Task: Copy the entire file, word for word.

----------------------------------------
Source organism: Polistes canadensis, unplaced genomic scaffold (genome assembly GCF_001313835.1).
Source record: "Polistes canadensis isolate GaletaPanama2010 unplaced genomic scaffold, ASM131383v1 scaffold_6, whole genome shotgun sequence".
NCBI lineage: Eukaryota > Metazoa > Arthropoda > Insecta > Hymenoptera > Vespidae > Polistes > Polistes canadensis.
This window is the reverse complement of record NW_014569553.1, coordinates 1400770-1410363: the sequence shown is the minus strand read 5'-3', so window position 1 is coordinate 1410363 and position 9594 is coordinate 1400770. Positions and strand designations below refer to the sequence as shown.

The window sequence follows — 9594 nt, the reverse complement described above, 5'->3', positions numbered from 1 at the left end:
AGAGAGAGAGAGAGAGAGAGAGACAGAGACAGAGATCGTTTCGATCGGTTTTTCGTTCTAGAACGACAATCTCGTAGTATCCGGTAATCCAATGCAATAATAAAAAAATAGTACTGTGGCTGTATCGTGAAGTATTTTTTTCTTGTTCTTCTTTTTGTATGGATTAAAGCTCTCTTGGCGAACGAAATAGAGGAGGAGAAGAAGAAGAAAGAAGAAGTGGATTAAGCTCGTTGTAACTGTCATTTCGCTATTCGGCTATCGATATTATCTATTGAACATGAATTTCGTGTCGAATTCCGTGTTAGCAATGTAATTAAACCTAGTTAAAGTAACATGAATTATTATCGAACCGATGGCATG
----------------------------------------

Source organism: Polistes canadensis, unplaced genomic scaffold (genome assembly GCF_001313835.1).
Source record: "Polistes canadensis isolate GaletaPanama2010 unplaced genomic scaffold, ASM131383v1 scaffold_6, whole genome shotgun sequence".
NCBI lineage: Eukaryota > Metazoa > Arthropoda > Insecta > Hymenoptera > Vespidae > Polistes > Polistes canadensis.
This window is the reverse complement of record NW_014569553.1, coordinates 1400770-1410363: the sequence shown is the minus strand read 5'-3', so window position 1 is coordinate 1410363 and position 9594 is coordinate 1400770. Positions and strand designations below refer to the sequence as shown.

The window sequence follows — 9594 nt, the reverse complement described above, 5'->3', positions numbered from 1 at the left end:
AGAGAGAGAGAGAGAGAGAGAGACAGAGACAGAGATCGTTTCGATCGGTTTTTCGTTCTAGAACGACAATCTCGTAGTATCCGGTAATCCAATGCAATAATAAAAAAATAGTACTGTGGCTGTATCGTGAAGTATTTTTTTCTTGTTCTTCTTTTTGTATGGATTAAAGCTCTCTTGGCGAACGAAATAGAGGAGGAGAAGAAGAAGAAAGAAGAAGTGGATTAAGCTCGTTGTAACTGTCATTTCGCTATTCGGCTATCGATATTATCTATTGAACATGAATTTCGTGTCGAATTCCGTGTTAGCAATGTAATTAAACCTAGTTAAAGTAACATGAATTATTATCGAACCGATGGCATG